Robert William Dale
Robert William Dale was born on 1st December 1829 in Newington Butts, London (now Elephant & Castle, London Borough of Southwark). His parents were Robert, a hat trimmer, and Elizabeth (nee Young). It is believed that he attended church at Whitfield’s Tabernacle, Moorfield, with his parents.
During his mid-
Although he went on to study further at the University of London, earning a B.A. in 1850 and an M.A. in 1853, he returned to Birmingham to become an assistant to John Angell James, a Nonconformist clergyman, at the Carr’s Lane Chapel. Dale had begun preaching whilst in Andover, and had read James’ work as a teenager. In 1855, he married Elizabeth Dowling on 21 February with whom he had three children.
Dale was a passionate orator, and did not shirk from expounding arguments for change. Indeed, the traditions of Carr’s Lane Chapel were Calvinistic when Dale arrived in Birmingham, but he initially aroused opposition when he attacked Calvinistic doctrines in his sermons. Dale was a strong advocate of the disestablishment of the Church of England, arguing that any vestige of political authority impaired the spiritual work of the Christian church. This belief extended to support of social improvement and he was an advocate, alongside George Dawson, of the Civic Gospel.
Dale took a particular interest in public education, and held a seat on the Birmingham school board. He believed that there was moral and religious work in the civic duty of improving public wellbeing in Birmingham, and he advocated many important causes, including: free public education, the recognition of trade unions, and the understanding of the links between poverty and crime.
Despite his active role in municipal life, he did not preach politics. However, he was a Liberal party supporter and worked with other Birmingham reformers including Joseph Chamberlain, who Dale supported when he resigned from the Liberal government in 1886 over the proposals for Irish Home Rule.
Dale’s activism and sermons, many of which were committed to print, made him a national figure in Britain. He also travelled abroad on invitations to speak. In 1877 Dale travelled to the United States, where he delivered nine lectures on preaching at Yale. These were well received when they were published. Dale rejected an invitation to Melbourne in 1862, but in 1887 he travelled to Australia and toured there for fifteen weeks with his wife and daughter. While there, he spoke publically of the many factors that he believed justified a ‘buoyant faith’ in Australia’s future.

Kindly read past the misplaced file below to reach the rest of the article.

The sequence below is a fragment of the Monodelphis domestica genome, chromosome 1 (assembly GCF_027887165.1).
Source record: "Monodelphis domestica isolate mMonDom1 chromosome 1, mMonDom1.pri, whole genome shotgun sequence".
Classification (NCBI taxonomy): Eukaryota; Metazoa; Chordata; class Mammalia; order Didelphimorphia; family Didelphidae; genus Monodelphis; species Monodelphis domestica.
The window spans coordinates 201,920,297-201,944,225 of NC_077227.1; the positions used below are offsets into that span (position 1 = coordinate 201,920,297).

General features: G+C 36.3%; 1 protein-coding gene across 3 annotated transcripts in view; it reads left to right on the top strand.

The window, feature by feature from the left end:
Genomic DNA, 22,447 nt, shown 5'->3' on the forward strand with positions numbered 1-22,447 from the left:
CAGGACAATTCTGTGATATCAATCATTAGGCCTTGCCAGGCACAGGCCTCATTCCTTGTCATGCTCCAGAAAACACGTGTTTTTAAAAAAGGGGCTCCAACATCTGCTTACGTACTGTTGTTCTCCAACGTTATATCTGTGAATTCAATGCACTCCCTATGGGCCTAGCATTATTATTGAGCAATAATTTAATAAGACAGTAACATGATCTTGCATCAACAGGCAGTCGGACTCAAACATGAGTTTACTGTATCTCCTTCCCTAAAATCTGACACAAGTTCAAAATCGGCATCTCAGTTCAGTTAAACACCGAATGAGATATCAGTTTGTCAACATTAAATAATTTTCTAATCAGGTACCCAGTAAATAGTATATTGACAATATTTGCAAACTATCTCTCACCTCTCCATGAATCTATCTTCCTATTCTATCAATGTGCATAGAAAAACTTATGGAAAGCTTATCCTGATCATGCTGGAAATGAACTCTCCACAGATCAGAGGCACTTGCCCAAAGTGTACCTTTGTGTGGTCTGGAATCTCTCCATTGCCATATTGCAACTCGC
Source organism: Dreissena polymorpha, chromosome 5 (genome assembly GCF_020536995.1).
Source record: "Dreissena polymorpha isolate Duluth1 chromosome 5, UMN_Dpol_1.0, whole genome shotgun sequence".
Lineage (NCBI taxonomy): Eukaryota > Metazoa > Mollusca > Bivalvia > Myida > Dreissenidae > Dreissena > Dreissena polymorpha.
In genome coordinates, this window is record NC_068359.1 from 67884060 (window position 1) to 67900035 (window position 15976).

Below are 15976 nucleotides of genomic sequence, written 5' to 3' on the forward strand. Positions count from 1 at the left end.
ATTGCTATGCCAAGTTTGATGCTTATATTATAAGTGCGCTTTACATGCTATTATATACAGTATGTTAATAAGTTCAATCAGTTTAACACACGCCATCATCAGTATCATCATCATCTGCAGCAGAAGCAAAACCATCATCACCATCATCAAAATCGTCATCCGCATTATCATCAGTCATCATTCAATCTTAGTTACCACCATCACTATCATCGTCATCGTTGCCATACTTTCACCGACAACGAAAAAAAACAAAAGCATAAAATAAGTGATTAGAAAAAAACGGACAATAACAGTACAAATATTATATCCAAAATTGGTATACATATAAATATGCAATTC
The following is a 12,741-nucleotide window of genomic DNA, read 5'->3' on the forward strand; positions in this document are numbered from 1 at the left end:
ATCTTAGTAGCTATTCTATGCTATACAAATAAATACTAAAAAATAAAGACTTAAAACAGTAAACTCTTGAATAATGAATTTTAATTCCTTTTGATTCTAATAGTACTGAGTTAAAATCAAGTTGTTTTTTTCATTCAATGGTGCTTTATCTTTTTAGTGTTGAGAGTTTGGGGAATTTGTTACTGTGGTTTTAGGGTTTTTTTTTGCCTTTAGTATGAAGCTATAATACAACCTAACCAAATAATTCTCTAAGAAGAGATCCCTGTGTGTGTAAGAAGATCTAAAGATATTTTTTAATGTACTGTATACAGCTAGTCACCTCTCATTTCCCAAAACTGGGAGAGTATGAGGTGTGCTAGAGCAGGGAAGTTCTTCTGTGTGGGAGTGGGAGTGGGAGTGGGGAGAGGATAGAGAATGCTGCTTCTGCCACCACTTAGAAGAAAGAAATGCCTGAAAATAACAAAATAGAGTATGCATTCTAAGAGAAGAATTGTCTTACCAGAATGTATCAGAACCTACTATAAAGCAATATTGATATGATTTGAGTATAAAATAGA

Dale remained a preacher at Carr’s Lane until his death, delivering his final sermon there a month before his death in 13th March 1895, at the age of sixty-
Charles Vince was born in 1823 in Farnham, Surrey. In his childhood he attended a local school and became an apprentice to Mason & Jackson, the firm for which his father worked as a carpenter and builder. After a Baptist conversion, Vince entered Stepney College (run by Particular Baptists in London’s East End) in 1848. On being inducted as a minister in 1852, he was assigned to Mount Zion Chapel in Graham Street, Birmingham.
Vince first came to public notice as a supporter of Birmingham’s Civic Gospel in 1866, when he delivered a speech at the mayor’s luncheon. During his speech, Vince expressed a desire – in line with the aspirations of individuals such as George Dawson or Robert Dale – for a new standard of business-
Vince was a strong advocate of public education, and he was a member of a number of bodies that supported this; he sat on the Free Libraries Committee, was a founding member of the Birmingham Education Society in 1867, and a founding executive committee member of the National Education League in 1869. He was a particularly staunch adhered to secular education.
According to the Birmingham Daily Post, Vince was ‘well known as an elegant, persuasive, and most earnest preacher.’ Robert Dale’s son wrote that Vince was a man of ‘genial humour, who always fought smiling’. Such descriptions indicate why Vince was so well respected throughout the country, and why he was not only an accomplished religious preacher but a political speaker, too. Although his vocation denied him a seat on the Town Council, he spoke publically in support of Liberal party members including George Dawson and Joseph Chamberlain.
Even by the standards of the time, Vince’s death in his early fifties in 1874 was premature, and shocked his Liberal associates. His character and work were praised by a plethora of public figures and in a range of publications.